Helping People Gain Power
On August 18, Cleveland, TX Mayor Niki Coats announced at a city council meeting that a private prison operator had withdrawn plans to build a new immigrant detention facility.
The news drew cheers from more than two dozen residents who showed up to protest.
One week earlier, private prison contractor, Emerald Companies, had asked the city for a letter of intent. Coats refused to sign, saying, "It's not the kind of growth in the community we need."
Coats later explained that Emerald withdrew the plan claiming they had another location in mind.
When the Cleveland Advocate asked other Texas county judges about the impact on counties of building immigrant detention facilities, Polk County Judge Sidney Murphy had this to say:
"According to Murphy, in Polk County, the IAH Detention Facility operated by MTC of Utah and built a little more than 10 years ago is required to pay the county a per diem fee per inmate. However, the population of the 1,000-bed facility is so low, with only 300 beds being used, it is no longer generating any income for the county.
“'Why build a 1,000-bed facility when there is one less than 30 miles down the road that has only 300 beds being used?' Murphy asked."
Two stories about the economics of for-profit prisons in Texas have caught our attention this month. Both talk about a recent spate of communities in Texas defaulting on bonds that were issued to pay for private, for-profit prisons intended to detain or incarcerate immigrants.
The basics of the stories - one by Bloomberg's Lauren Etter ("Border jails facing bond default as immigration boon goes bust," August 2) and the other by the San Antonio Express-News John MacCormack ("Prison bust spreads across rural Texas," August 22) - cover the boom in private prisons financed by local Texas communities on the promise that federal contracts would come rolling in.
Bloomberg's Etter summarizes the issue:
"In Texas, the heart of a jail-building boom over the past decade, nine of 21 counties that created agencies to issue about $1.3 billion in municipal bonds to build privately run correctional facilities largely for migrants have defaulted on their debt. A dozen other facilities from Florida to Louisiana to Arizona, many that housed immigrants, have also defaulted, according to figures from Municipal Market Analytics, a bond-research firm based in Concord, Massachusetts." Read more »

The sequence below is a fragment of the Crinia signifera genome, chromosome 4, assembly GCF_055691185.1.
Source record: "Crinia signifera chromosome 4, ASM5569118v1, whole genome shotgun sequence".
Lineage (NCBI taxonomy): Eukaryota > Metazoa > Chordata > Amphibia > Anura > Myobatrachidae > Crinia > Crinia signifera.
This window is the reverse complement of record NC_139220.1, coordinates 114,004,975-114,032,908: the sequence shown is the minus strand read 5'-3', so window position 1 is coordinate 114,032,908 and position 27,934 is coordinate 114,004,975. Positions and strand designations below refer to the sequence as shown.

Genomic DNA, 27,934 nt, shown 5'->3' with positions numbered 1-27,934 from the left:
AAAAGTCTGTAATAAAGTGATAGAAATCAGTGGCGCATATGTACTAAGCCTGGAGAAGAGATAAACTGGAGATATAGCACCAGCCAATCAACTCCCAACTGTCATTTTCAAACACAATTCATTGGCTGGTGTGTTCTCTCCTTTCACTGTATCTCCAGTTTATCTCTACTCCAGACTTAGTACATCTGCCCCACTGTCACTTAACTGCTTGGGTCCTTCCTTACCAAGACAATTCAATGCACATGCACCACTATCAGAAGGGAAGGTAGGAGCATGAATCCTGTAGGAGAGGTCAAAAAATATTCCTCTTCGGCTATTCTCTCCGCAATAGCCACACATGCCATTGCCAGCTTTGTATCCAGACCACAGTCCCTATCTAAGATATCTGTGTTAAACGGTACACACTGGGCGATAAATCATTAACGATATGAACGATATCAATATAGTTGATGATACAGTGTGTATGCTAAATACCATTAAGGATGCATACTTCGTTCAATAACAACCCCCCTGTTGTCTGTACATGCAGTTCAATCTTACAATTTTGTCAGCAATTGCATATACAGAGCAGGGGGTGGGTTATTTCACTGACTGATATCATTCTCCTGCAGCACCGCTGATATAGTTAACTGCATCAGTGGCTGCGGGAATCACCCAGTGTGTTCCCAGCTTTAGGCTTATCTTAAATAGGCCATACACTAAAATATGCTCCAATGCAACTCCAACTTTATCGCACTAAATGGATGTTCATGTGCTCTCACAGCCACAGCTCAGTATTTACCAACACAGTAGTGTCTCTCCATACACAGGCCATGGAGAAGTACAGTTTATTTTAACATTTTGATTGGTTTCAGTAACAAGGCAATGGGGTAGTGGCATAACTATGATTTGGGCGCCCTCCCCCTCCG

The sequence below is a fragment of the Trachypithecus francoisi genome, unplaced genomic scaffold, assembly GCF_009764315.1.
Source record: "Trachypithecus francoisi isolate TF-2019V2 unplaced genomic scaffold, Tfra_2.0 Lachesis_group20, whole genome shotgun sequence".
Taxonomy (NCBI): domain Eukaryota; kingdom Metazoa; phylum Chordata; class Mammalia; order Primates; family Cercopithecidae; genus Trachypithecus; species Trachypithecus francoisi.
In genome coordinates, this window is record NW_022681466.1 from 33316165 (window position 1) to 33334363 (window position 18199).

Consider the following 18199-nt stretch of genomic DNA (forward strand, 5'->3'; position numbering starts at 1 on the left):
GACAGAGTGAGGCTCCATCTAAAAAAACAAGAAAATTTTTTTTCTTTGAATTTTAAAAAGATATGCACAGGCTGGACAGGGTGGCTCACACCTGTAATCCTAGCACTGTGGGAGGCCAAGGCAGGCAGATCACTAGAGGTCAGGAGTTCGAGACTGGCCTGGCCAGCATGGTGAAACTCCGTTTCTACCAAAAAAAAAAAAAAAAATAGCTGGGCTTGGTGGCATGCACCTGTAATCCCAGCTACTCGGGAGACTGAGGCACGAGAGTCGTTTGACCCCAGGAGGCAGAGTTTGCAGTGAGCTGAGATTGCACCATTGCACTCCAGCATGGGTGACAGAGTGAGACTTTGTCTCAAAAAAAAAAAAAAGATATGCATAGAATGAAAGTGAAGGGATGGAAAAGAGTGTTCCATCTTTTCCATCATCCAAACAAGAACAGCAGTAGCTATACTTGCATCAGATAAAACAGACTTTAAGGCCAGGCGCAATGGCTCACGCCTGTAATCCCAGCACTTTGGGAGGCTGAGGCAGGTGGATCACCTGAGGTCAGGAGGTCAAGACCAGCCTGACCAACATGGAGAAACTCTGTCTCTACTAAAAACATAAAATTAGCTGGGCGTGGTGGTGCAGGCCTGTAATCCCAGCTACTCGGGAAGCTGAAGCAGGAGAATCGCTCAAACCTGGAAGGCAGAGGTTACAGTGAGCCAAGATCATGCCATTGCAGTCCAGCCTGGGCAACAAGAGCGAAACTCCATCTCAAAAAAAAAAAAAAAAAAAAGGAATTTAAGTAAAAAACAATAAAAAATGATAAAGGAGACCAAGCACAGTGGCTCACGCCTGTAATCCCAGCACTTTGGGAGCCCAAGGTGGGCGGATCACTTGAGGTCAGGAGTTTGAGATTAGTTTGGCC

On August 5th, in the midst of the legal battle concerning the fate of immigrant families currently locked up awaiting their asylum hearings, News 4 Tucson investigators shined a spotlight on how a small Arizona town is cashing in on the detention of immigrant women and children in Dilley, TX.
The report broke down the agreement between the City of Eloy, AZ, Immigration and Customs Enforcement (ICE), and Corrections Corporation of America (CCA).
After the surge of Central American immigrants arrived at the Texas border last year, CCA rushed to build the South Texas Family Residential Center in Dilley, TX. According to ICE spokesperson, Adelina Pruneda, Read more »
Last week, Bethany reported on attorneys that were being denied access to see their clients at the massive family detention camp in Dilley, Texas operated by Corrections Corporation of America. Today's Austin American-Statesman has an Associated Press article by Seth Robbins detailing even more denial of access to pro bono immigration attorneys at Dilley. According to Robbins: Read more »
In late July, pro bono attorneys representing detained families at the Dilley family detention camp through the CARA Pro Bono Project reported being “locked out” of the facilities after lodging complaints with Immigration and Customs Enforcement (ICE) regarding “the cascade of due process violations and detrimental practices.” Attorneys report that their clients were forced to sign legal paperwork without their attorney present, even after clients asked for their attorney.
Brian Hoffman, lead attorney for CARA, said that ICE officials are “coercing women into accepting ankle monitors, denying access to legal counsel and impeding pro bono representation, along with mass disorganization and confusion in implementing the new release policy for mothers who fled violence and who are pursuing protection in the United States.” Read more »